Casino gaming is an economic activity that competes with a number of businesses. Consumers that incorporate gaming into their expenditures may reduce their purchases of other goods and services. This is particularly significant for state governments, because the state collects sales taxes on non-reservation purchases, but not on reservation sales, including gaming, food, and drink. If gaming results in diversions from taxable to non-taxable sectors, state resources will be reduced. Leakage of tax revenues may lead to reductions in expenditures on education, social services, economic development, and environmental protection.

It is important to point out that the Arizona Department of Gaming collects an assessment of $500 per year on each slot or video poker machine in Indian casinos. Given their tax exempt status, Indian casinos may divert revenue from taxable sectors of the economy, leading to lower TPT collections. An alternative hypothesis is that casinos actually have a positive or neutral impact on TPT revenues. This would be true if Indian casinos attract gamblers who would have otherwise spent their money in other out-of-state locations, or that the distribution of the gaming proceeds to tribal members has a very high multiplier effect.

V. ECONOMETRIC MODEL AND STRUCTURAL STABILITY ANALYSIS

A standard econometric model used to forecast state tax revenues follows:

(I) TPT = f(EMPL, RETAIL)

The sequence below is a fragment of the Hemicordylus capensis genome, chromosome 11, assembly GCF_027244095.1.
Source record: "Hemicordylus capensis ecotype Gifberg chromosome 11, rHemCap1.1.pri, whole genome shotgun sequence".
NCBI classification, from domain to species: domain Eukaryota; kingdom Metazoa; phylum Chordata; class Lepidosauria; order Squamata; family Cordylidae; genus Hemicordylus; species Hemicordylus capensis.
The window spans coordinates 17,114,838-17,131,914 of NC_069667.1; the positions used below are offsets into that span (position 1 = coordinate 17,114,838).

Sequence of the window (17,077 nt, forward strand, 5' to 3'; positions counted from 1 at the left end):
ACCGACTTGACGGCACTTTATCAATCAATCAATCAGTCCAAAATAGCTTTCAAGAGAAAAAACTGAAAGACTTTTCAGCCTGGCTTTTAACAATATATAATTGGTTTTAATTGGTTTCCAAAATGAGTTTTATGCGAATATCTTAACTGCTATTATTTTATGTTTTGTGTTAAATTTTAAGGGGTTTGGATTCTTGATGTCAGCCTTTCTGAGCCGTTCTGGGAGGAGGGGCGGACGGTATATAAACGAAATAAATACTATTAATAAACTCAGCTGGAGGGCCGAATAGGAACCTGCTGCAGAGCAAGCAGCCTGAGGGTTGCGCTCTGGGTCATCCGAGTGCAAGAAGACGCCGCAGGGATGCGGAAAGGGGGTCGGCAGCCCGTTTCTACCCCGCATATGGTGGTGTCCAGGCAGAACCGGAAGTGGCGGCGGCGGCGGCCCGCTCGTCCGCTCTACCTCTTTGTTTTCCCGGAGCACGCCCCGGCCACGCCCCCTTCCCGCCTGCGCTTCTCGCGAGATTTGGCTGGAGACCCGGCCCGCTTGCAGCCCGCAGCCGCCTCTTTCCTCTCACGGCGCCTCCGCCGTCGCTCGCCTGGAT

or, as a log-linear regression equation with time series data:

(2) [LTPT.sub.t] = [[Beta].sub.0] + [[Beta].sub.1] [LEMPL.sub.t] + [[Beta].sub.2] [LRETAIL.sub.t] + [u.sub.t]

where

LTPT = logarithm of Transaction Privilege Taxes

LEMPL = logarithm of employment

LRETAIL = logarithm of retail sales

u = a classical disturbance term

and the t subscript indexes month t.

Increases in employment and retail sales should increase tax revenues. Thus, the expected elasticity measures will be positive and significant ([[Beta].sub.1] [greater than] 0, [[Beta].sub.2] [greater than] 0). Although the parameter estimates are of interest, the main issue is whether the regression coefficients have changed over time and if so, when? One of the implicit assumptions in a standard regression equation is that the coefficients do not shift over time. That is, estimation of equation (2) is contingent on the assumption that the [Beta]'s are time invariant.

The usual practice in assessing the constancy of regression coefficients over time is to use prior information concerning the true point of structural change in the nature of the regression relationship. The analysis here identifies an event or set of events that is hypothesized to cause structural change, estimates separate regressions, and examines whether the multiple sets of estimated coefficients are significantly different from each other using an F-test. This is the so-called Chow (1960) test.(2) Using the standard approach, one can estimate equation (2) before and after the introduction of Indian gaming.

A third approach is to estimate the following model over the full sample period: